Workshop and Speaker Information Subject to Change
ALL Sessions are approved for 1.5 Social Work CEUs
Social Work Cultural hours will be marked with **
All Sessions are approved for 1.5 General CLEs
Professional/Ethics CLEs will be marked with >>
White people in the U.S. live in a racially insular social environment that builds our expectations for racial comfort while at the same time lowering our stamina for enduring racial stress. I term this lack of racial stamina “White Fragility.” White Fragility is a state in which even a minimal challenge to the white position becomes intolerable, triggering a range of defensive moves including: argumentation, invalidation, silence, withdrawal and claims of being attacked and misunderstood. These moves function to reinstate white racial equilibrium and maintain white control. This talk will provide an overview of the socialization that inculcates white fragility and the perspectives and skills needed for white people to build their racial stamina and engage more constructively across race.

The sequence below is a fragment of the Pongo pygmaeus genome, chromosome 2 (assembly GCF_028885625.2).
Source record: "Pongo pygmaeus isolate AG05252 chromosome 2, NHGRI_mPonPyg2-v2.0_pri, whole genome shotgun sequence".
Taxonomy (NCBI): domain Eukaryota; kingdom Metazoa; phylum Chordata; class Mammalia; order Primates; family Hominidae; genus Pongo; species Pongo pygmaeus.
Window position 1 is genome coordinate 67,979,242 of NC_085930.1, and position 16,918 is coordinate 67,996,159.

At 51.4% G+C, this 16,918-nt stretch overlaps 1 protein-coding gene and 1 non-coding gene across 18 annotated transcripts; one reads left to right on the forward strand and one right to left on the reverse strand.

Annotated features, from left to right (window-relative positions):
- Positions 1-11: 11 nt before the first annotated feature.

Speaker: Dr. Robin DiAngelo
Why Everyone Involved in Child Welfare Should Want Parents to Have the Best Lawyer in Town
This presentation is intended for all those who work in the child welfare system; it will focus on two themes. The first will address why a robust family defender system is good for children and furthers the values of the child welfare system. The second will look at a paradox: how and why reliance on the familiar and comfortable principle of serving “the best interests of the child” can lead to the disadvantage of children and undermine core principles of child welfare.
Speaker: Martin Guggenheim, JD
Unpacking the “NO” of Permanency for Older Adolescents: Exploring Permanency for Youth in Foster Care Please note that this session has moved, it was originally scheduled in Session II
Family and life-long connections are crucial in achieving successful outcomes for youth in foster care. This workshop addresses the importance of permanency and provide an overview of national data on older youth in foster care, major policy changes in foster care, definition of permanency, concept of permanency for youth, and strategies on how to change an initial “no” to permanency to “yes.” At the end of the presentation the participant will understand what permanency and permanent connections are and why they are important, understand how adolescent development relates to permanency, know how to talk to youth about permanency, and understand the importance of having youth involvement in permanency planning.
Speaker: Chauncey Strong, Center for States, 2018 CLI Featured Speaker